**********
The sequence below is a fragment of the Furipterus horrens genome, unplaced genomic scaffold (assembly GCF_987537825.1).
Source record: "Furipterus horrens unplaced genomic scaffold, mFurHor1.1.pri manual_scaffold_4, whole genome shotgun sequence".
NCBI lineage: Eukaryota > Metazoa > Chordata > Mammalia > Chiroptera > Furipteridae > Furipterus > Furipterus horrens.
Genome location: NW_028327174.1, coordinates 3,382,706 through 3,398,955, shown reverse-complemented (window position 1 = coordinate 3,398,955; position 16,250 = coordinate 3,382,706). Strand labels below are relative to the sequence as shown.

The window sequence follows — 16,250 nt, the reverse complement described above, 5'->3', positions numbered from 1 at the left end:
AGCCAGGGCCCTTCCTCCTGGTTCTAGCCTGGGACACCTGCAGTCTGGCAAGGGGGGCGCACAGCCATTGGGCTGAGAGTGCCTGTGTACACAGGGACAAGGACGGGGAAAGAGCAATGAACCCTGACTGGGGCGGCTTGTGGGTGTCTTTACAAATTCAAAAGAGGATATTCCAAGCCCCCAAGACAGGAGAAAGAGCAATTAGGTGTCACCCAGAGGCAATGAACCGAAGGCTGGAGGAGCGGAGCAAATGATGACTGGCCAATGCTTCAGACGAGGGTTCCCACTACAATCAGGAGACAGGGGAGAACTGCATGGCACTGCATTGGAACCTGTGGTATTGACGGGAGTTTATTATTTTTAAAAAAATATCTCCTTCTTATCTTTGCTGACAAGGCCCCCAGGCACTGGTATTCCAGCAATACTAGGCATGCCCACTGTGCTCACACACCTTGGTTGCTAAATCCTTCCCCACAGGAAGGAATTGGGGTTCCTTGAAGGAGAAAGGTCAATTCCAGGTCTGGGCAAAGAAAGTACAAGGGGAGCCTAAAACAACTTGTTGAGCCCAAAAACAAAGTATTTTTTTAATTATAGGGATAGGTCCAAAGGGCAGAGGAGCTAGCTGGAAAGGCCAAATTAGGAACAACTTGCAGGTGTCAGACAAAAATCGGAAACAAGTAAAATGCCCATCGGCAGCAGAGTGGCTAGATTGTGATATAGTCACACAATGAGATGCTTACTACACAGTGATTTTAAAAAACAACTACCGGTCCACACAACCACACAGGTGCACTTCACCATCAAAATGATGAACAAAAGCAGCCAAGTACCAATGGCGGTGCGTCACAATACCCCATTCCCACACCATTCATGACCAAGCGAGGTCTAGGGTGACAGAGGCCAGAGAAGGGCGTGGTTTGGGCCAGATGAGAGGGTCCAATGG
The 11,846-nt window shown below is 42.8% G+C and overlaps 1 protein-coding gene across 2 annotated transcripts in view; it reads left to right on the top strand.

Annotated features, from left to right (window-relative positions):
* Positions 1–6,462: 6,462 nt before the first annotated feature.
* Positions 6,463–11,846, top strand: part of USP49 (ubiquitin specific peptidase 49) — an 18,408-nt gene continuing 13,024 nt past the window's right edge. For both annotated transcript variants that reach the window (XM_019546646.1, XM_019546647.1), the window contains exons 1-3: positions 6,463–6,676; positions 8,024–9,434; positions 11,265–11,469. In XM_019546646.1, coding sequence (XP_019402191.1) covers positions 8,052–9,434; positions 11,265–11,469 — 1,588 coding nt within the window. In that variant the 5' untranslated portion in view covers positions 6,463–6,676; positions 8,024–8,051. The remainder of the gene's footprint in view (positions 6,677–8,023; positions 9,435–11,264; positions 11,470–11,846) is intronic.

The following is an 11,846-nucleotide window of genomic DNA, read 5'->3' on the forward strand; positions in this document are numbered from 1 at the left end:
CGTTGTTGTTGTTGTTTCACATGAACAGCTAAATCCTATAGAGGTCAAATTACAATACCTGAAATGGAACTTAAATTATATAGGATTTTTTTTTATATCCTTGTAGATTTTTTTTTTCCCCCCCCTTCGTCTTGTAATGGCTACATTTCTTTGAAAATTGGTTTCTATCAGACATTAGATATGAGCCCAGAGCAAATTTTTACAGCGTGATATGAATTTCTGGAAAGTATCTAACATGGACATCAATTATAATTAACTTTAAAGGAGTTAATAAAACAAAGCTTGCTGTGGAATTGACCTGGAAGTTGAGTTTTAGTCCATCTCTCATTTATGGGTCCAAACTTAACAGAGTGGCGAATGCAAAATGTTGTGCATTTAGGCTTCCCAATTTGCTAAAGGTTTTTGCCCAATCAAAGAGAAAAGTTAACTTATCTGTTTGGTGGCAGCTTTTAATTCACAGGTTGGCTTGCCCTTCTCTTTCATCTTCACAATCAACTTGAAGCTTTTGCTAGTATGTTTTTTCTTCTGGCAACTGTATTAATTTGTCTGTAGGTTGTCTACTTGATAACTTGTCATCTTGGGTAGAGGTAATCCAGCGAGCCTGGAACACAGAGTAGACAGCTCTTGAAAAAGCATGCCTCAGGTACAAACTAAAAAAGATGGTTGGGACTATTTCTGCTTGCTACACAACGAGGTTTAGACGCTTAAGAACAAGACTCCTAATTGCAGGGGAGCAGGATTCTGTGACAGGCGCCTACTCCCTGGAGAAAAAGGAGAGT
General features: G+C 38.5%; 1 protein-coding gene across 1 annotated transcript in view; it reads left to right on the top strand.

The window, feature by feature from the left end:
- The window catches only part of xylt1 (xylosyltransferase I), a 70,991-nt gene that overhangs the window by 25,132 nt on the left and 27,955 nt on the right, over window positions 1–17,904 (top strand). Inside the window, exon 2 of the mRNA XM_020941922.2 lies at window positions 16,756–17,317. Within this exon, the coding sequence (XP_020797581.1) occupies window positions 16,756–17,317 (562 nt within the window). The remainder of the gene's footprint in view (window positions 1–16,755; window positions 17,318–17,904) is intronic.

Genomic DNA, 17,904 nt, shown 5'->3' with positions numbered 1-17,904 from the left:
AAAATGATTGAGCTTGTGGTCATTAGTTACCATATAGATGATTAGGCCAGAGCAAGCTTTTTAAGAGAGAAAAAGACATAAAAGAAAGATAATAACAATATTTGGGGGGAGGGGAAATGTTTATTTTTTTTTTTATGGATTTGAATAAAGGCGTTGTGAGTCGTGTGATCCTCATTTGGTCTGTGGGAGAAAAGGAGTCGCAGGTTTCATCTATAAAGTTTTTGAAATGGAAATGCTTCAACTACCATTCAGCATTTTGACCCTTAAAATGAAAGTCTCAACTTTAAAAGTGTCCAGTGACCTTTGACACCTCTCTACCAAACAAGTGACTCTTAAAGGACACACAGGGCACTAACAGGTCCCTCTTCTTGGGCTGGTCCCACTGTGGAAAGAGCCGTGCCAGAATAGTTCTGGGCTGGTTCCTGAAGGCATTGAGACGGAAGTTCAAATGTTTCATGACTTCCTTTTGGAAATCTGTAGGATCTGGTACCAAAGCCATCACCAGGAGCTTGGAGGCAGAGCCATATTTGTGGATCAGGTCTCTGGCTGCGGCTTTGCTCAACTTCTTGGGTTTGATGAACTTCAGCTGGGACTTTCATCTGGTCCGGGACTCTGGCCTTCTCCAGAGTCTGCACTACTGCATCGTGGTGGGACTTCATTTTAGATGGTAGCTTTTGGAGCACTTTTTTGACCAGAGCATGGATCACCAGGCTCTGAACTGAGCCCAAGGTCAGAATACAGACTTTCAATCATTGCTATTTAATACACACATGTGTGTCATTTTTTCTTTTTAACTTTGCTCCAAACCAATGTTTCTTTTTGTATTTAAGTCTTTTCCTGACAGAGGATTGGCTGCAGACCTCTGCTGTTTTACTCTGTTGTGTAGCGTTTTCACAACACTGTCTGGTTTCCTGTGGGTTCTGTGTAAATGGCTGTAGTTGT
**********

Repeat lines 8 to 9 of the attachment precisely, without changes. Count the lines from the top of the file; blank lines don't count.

Annotated features, from left to right (window-relative positions):
* Positions 1–6,462: 6,462 nt before the first annotated feature.